The source and aim of the instinct are constant; the source can be changed or eliminated only by physical maturation. New bodily needs, due to maturation, may give birth to new instincts. But object and impetus can vary during the lifetime. It suggests that psychic energy is displaceable. Thus when a need is thwarted, due to the inaccessibility of the object, maybe gratified by substituting object (Hall et all1998). Sigmund Freud (1856-1939) gave emphasis on biological as well a sexual development in particular. He brought forward a theory of personality development that focused on the effects of the sexual pleasure drive on the individual psyche.
According to Freud, personality develops through a series of stages during which pleasure-seeking energies become focused on certain areas of the body - the erogenous zones; that is a single body part is particularly sensitive to sexual, erotic stimulation at a particular point of a developmental process. These are the mouth, anus as well as the genital area. A healthy personality is the outcome of the successful completion of these stages. If it does not happen then it results in a fixation, which is an importunate focus on an earlier psychosexual stage, leading to an unhealthy personality.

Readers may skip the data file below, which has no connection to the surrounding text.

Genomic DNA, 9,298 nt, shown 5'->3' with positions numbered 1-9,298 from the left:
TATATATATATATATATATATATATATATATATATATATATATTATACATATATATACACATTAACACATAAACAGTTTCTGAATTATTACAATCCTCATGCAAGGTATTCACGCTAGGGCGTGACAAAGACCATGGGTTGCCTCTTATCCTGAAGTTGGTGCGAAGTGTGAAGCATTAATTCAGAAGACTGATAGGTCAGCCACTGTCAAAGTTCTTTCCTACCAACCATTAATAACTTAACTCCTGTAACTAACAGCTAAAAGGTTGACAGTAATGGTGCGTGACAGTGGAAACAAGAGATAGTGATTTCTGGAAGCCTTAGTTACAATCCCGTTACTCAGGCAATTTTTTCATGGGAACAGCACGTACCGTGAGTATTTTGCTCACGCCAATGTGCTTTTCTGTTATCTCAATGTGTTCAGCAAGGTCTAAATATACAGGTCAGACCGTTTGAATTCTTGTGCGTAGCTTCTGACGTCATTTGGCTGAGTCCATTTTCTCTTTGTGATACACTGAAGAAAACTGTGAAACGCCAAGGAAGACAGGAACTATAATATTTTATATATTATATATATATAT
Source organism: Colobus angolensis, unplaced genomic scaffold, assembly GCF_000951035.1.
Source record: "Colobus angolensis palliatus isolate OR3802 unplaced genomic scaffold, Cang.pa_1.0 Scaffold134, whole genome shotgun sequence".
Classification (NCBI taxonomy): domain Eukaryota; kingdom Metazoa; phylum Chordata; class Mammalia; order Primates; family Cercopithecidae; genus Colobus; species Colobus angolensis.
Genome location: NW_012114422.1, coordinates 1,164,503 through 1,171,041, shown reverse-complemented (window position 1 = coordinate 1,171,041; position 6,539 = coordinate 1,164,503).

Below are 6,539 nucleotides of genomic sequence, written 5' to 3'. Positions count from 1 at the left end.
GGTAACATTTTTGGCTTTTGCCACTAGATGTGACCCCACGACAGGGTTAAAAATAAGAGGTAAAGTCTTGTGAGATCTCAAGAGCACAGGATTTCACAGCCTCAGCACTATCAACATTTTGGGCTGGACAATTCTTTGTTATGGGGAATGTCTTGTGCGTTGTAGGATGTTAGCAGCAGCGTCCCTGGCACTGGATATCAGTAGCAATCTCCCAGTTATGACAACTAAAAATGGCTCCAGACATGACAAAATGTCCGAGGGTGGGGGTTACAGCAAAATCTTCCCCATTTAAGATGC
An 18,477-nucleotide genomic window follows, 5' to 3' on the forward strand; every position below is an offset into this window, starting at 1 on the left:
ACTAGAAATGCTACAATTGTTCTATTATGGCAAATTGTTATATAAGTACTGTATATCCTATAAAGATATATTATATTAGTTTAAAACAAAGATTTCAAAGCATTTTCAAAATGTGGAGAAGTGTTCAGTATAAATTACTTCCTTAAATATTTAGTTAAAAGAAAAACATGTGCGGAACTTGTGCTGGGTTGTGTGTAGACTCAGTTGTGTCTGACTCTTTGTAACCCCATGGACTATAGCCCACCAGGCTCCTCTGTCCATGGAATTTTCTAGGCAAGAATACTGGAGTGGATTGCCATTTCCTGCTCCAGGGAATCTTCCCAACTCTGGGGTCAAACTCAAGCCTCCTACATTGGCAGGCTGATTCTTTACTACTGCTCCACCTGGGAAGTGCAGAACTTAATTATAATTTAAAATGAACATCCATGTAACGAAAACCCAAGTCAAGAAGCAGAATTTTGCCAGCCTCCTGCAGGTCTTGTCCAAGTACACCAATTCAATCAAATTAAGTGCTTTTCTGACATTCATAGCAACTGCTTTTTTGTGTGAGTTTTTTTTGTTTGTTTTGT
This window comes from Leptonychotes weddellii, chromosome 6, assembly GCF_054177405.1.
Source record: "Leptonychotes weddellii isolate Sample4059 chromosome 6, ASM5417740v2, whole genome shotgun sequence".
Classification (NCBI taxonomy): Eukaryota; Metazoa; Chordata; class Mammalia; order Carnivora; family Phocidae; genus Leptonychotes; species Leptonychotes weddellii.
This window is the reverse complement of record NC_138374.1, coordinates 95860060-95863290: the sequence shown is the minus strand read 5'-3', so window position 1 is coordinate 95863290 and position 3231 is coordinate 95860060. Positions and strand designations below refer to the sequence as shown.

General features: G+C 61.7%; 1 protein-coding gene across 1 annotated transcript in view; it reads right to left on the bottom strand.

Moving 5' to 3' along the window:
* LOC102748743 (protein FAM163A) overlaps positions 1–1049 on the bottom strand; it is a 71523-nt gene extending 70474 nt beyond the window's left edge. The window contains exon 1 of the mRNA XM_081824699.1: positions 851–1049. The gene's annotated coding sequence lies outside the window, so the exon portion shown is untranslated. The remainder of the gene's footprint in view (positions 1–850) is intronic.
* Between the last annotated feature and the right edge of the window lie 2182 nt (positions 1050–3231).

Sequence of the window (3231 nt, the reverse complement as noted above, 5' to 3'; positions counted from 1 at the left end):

Until this conflict is resolved, the individual remains "stuck" to the stage. According to Freud, the most essential motivating force is the sexual impulse. This is the most important motivating factor for children as well as adults. Here, sexuality refers to all pleasurable sensations from the various areas of skin. The infant enjoys putting everything in the mouth, especially sucking at the breast. Later on, focuses moved onto anus and change continues. Based on these, Freud introduced the concept of psychosexual stages of development.
The stages may be explained as follows: THE ORAL STAGE: this stage lasts from birth to about one year. The infant obtains sensual pleasure first by sucking and later by biting. This is the stage of building trust as per Erickson (1902 – 1994). By holding and feeding the mother provide enough security to the child. Moreover, this is the stage when the contract with a mother occurs during feeding and teething pain is relived by biting; these all help to make the mouth the focus of the pleasure, sucking and biting remain the most favorite activities.
By holding and feeding the physiological need and safety needs, (as described by Abraham Maslow 1970), particular for that age, may also be fulfilled.
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